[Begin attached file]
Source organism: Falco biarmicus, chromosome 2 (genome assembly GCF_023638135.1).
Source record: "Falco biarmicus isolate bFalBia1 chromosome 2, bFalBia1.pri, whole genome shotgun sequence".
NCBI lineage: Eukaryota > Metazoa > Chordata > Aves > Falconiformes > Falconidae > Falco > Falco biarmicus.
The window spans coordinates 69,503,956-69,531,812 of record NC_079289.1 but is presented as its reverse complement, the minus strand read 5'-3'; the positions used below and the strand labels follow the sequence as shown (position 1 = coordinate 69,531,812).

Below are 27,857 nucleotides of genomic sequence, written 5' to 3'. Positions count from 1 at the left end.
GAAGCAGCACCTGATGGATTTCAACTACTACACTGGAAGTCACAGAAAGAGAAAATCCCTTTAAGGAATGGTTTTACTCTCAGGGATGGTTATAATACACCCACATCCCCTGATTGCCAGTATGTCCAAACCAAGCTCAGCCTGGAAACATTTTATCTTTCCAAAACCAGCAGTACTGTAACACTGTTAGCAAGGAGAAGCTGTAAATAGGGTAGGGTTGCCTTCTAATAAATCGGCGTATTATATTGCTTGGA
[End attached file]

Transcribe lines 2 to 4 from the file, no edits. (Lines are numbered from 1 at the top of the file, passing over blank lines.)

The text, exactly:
Source record: "Falco biarmicus isolate bFalBia1 chromosome 2, bFalBia1.pri, whole genome shotgun sequence".
NCBI lineage: Eukaryota > Metazoa > Chordata > Aves > Falconiformes > Falconidae > Falco > Falco biarmicus.
The window spans coordinates 69,503,956-69,531,812 of record NC_079289.1 but is presented as its reverse complement, the minus strand read 5'-3'; the positions used below and the strand labels follow the sequence as shown (position 1 = coordinate 69,531,812).